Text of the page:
Friday, April 8, 2011

Reporting from RT Convention

Much better news to report this morning: Royal Blood won the RT Reviewer's Choice award for best historical mystery AND I was given a pioneer award for being one of the founders of the teen romance genre back in the eighties when I wrote as Janet Quin-Harkin.

So it was a special evening, and no more runaway scooters, falling chandeliers or anything dangerous, except for one elevator that remained with its door open and a cold wind howling out of it. Since I'm at a convenion full of vampires and other kinds of undead, I went to find another elevator bank. You can't be too careful, can you?

Last night was the faery ball--a Venetian masked ball, and the costumes were spectacular. Ordinary attendees had made Venetian ball gowns and wore elaborate masks. Some were interesting fairies with wings. Sorry I didn't bring a camera to share with you. Me--I just wore a sparkly dress and a blue feather mask. Tonight is the vampire ball. I may or may not attend...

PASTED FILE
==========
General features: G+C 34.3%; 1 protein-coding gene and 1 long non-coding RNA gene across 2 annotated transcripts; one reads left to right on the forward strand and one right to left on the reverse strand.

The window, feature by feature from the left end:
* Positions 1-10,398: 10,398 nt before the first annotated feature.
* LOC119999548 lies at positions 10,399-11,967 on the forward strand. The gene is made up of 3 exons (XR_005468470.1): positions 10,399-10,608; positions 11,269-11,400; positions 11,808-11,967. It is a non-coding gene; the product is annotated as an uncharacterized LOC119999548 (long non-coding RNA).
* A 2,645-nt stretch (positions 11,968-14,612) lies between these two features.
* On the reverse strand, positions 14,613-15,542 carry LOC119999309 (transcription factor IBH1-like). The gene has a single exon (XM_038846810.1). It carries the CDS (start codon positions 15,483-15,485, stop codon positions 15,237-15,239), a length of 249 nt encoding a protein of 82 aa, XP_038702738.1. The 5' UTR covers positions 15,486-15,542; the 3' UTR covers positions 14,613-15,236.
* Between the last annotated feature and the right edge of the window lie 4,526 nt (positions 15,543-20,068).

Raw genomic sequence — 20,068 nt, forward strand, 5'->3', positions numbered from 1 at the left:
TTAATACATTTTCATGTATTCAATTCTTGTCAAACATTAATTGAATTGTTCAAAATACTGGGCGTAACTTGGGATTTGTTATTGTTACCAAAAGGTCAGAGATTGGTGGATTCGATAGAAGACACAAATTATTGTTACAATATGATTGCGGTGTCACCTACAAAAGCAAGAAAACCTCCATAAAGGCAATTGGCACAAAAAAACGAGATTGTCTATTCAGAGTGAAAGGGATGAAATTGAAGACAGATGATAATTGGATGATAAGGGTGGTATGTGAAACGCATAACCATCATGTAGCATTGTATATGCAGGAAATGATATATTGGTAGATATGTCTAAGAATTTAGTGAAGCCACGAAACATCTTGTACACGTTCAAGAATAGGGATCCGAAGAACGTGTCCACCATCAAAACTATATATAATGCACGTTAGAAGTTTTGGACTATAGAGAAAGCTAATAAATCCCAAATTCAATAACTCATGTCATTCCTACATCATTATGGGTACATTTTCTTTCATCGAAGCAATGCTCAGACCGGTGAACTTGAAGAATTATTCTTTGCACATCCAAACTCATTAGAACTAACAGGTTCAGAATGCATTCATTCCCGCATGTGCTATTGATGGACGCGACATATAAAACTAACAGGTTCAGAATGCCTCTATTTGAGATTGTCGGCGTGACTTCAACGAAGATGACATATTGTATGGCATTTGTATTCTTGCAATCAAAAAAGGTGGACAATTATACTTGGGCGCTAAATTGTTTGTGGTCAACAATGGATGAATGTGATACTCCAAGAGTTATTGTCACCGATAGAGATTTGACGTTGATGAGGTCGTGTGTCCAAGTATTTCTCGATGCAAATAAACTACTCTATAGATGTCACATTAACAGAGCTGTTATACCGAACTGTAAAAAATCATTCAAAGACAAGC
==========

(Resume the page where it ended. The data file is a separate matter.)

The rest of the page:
Thursday, April 7, 2011

Non-royal blood?

Things happen to me, especially at conventions. Especially in LA. Last year I was at Left Coast Crime and the Starbucks person didn't put the lid on my coffee properly resulting in a brown tsunami over my leather jacket and white turtleneck.

Today I'm at RT convention.... in LA again. Before my morning presentation Hollywood icon Bill Link lost control of his motorized scooter. It careened at me, trapping me between him and the table. Result was a cut arm that bled over my white linen pants. We tried getting out the blood with milk, which worked quite well, but I then had a round dubious-looking stain as I stepped up to the podium in front of 250 people.

I'm beginning to think I am doomed. No wonder I identify so strongly with my character, Lady Georgie. Accidents always happen to her when she wants to make a good impression. Wait a minute--perhaps the accidents that happen to her have already happened to me

At least I have a good supply of disasters for future Georgie books.